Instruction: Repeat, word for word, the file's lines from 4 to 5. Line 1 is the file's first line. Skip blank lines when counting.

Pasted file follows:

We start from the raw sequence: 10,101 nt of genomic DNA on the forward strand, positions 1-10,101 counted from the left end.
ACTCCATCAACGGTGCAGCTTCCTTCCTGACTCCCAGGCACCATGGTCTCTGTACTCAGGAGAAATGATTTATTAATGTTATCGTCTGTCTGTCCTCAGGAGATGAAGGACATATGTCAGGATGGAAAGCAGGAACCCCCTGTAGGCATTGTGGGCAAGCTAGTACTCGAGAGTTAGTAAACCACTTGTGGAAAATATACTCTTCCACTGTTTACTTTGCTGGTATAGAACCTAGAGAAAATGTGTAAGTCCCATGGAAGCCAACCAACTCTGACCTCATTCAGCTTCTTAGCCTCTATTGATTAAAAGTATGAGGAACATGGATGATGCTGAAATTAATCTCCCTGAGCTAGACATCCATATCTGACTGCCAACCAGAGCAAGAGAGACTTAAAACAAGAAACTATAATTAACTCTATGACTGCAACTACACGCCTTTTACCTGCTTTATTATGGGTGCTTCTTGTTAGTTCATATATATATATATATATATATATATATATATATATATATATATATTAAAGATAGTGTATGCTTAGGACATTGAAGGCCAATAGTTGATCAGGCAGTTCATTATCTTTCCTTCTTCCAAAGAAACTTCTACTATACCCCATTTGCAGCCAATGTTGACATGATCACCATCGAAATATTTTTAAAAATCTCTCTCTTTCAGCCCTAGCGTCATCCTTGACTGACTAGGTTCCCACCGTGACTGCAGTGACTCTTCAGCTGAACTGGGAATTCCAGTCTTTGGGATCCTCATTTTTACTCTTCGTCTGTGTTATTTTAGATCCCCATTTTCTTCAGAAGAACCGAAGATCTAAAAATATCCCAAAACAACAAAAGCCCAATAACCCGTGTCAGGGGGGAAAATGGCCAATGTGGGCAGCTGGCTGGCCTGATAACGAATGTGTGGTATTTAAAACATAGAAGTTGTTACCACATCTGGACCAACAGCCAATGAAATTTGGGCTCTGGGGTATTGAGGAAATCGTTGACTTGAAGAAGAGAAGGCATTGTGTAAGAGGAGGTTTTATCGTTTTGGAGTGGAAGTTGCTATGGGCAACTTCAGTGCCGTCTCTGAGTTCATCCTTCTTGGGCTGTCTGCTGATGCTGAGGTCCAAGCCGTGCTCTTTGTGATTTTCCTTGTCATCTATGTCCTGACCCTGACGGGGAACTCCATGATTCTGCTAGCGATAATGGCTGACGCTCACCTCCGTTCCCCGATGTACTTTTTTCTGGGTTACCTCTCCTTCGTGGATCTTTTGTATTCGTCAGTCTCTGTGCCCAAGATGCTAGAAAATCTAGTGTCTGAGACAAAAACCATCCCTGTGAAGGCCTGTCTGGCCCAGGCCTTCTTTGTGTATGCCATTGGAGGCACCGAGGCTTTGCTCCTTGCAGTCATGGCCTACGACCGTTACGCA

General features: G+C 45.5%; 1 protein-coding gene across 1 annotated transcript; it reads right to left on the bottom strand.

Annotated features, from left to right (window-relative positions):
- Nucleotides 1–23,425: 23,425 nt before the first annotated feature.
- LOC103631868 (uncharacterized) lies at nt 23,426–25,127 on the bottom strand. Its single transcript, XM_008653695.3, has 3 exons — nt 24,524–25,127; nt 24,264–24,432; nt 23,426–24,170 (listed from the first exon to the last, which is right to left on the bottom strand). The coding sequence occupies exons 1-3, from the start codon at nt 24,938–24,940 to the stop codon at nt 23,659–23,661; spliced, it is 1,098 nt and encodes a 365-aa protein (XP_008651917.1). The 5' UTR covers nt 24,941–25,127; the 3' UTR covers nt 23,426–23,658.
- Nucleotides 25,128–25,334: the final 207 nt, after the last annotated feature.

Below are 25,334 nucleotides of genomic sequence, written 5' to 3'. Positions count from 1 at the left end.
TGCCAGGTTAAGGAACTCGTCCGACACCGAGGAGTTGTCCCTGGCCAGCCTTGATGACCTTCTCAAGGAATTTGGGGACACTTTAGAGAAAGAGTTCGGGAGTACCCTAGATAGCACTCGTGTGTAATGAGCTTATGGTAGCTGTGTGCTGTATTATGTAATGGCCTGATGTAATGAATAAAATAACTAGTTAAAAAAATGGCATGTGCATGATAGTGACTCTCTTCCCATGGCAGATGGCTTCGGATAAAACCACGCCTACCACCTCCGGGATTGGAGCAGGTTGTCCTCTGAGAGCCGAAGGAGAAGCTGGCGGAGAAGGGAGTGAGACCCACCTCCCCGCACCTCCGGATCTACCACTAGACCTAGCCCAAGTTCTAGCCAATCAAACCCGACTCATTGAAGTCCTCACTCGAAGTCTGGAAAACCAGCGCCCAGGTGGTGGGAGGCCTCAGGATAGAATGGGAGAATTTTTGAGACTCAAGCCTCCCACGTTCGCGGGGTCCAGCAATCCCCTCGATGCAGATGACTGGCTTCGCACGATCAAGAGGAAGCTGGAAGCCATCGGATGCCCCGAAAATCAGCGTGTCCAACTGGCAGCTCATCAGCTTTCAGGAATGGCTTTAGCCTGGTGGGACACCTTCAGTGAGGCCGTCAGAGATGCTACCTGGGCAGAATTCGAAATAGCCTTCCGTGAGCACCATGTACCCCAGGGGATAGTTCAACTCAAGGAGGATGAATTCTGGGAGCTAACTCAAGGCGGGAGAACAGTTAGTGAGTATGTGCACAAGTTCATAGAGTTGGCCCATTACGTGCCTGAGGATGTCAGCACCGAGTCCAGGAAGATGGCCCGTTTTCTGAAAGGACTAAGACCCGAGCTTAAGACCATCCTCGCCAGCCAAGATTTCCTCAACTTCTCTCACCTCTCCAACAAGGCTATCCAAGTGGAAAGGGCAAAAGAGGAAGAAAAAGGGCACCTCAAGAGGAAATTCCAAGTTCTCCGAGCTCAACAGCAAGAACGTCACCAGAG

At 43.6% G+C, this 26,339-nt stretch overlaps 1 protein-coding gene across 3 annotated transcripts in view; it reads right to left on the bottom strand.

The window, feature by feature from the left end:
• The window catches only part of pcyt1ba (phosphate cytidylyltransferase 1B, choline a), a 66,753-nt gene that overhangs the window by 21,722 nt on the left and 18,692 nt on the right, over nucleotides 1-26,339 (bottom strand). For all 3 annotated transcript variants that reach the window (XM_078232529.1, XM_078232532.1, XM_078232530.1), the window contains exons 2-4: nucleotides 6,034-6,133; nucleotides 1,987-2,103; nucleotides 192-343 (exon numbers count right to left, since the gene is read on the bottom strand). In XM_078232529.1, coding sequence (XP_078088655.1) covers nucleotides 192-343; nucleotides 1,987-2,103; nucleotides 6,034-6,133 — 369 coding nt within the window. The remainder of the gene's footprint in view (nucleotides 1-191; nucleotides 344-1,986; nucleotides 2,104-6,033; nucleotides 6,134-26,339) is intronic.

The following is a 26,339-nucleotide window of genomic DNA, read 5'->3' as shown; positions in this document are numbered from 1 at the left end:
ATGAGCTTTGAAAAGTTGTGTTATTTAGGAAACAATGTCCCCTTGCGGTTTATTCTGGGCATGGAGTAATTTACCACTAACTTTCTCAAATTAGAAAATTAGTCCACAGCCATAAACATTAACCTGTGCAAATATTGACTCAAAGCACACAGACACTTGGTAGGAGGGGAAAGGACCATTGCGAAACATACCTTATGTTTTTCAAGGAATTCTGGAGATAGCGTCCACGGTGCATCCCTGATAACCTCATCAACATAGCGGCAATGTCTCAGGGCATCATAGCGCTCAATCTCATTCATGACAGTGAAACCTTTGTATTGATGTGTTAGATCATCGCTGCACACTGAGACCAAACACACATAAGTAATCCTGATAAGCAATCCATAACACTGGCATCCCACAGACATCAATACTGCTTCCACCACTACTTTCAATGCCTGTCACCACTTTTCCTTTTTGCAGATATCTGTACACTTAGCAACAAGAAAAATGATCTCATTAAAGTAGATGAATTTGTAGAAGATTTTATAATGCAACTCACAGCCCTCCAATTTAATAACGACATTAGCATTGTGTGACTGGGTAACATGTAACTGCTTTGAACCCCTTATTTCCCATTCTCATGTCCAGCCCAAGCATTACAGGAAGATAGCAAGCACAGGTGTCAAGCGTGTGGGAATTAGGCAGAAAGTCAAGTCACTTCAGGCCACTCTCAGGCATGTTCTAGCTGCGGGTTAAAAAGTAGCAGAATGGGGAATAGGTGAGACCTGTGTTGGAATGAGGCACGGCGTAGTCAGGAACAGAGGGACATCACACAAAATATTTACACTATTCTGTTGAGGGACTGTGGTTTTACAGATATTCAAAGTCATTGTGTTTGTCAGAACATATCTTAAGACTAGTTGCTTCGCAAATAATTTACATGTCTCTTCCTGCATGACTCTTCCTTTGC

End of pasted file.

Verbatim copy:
Annotated features, from left to right (window-relative positions):
- Nucleotides 1–23,425: 23,425 nt before the first annotated feature.